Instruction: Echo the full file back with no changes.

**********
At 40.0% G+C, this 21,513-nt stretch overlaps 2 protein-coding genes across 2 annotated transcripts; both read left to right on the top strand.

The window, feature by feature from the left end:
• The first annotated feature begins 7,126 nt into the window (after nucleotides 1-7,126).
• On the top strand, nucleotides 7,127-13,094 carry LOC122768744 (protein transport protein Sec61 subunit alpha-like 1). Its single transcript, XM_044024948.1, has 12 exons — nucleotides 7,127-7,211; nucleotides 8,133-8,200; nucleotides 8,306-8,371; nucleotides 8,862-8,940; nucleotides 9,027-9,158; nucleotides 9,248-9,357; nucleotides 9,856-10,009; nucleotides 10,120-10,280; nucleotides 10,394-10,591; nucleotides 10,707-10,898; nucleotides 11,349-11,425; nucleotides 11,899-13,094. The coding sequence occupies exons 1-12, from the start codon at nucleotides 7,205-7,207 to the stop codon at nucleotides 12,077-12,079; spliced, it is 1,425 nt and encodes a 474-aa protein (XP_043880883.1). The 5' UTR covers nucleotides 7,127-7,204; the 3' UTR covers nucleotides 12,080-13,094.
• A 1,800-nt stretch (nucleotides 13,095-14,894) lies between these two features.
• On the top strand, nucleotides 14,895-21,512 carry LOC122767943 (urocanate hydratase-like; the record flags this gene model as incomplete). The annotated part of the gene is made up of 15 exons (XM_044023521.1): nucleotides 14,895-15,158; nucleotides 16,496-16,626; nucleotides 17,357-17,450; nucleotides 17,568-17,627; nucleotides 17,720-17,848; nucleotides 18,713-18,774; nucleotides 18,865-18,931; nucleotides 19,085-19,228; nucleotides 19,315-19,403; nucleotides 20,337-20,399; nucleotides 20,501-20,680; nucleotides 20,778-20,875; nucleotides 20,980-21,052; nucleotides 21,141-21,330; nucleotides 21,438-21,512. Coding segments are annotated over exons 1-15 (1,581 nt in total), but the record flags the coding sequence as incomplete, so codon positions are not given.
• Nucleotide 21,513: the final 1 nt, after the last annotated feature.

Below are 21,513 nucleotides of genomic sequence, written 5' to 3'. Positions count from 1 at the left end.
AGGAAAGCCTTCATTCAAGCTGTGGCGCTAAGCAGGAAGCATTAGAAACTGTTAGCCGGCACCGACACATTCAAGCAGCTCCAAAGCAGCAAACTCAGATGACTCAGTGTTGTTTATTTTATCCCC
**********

At 40.0% G+C, this 21,513-nt stretch overlaps 2 protein-coding genes across 2 annotated transcripts; both read left to right on the top strand.

The window, feature by feature from the left end:
• The first annotated feature begins 7,126 nt into the window (after nucleotides 1-7,126).
• On the top strand, nucleotides 7,127-13,094 carry LOC122768744 (protein transport protein Sec61 subunit alpha-like 1). Its single transcript, XM_044024948.1, has 12 exons — nucleotides 7,127-7,211; nucleotides 8,133-8,200; nucleotides 8,306-8,371; nucleotides 8,862-8,940; nucleotides 9,027-9,158; nucleotides 9,248-9,357; nucleotides 9,856-10,009; nucleotides 10,120-10,280; nucleotides 10,394-10,591; nucleotides 10,707-10,898; nucleotides 11,349-11,425; nucleotides 11,899-13,094. The coding sequence occupies exons 1-12, from the start codon at nucleotides 7,205-7,207 to the stop codon at nucleotides 12,077-12,079; spliced, it is 1,425 nt and encodes a 474-aa protein (XP_043880883.1). The 5' UTR covers nucleotides 7,127-7,204; the 3' UTR covers nucleotides 12,080-13,094.
• A 1,800-nt stretch (nucleotides 13,095-14,894) lies between these two features.
• On the top strand, nucleotides 14,895-21,512 carry LOC122767943 (urocanate hydratase-like; the record flags this gene model as incomplete). The annotated part of the gene is made up of 15 exons (XM_044023521.1): nucleotides 14,895-15,158; nucleotides 16,496-16,626; nucleotides 17,357-17,450; nucleotides 17,568-17,627; nucleotides 17,720-17,848; nucleotides 18,713-18,774; nucleotides 18,865-18,931; nucleotides 19,085-19,228; nucleotides 19,315-19,403; nucleotides 20,337-20,399; nucleotides 20,501-20,680; nucleotides 20,778-20,875; nucleotides 20,980-21,052; nucleotides 21,141-21,330; nucleotides 21,438-21,512. Coding segments are annotated over exons 1-15 (1,581 nt in total), but the record flags the coding sequence as incomplete, so codon positions are not given.
• Nucleotide 21,513: the final 1 nt, after the last annotated feature.

Below are 21,513 nucleotides of genomic sequence, written 5' to 3'. Positions count from 1 at the left end.
AGGAAAGCCTTCATTCAAGCTGTGGCGCTAAGCAGGAAGCATTAGAAACTGTTAGCCGGCACCGACACATTCAAGCAGCTCCAAAGCAGCAAACTCAGATGACTCAGTGTTGTTTATTTTATCCCC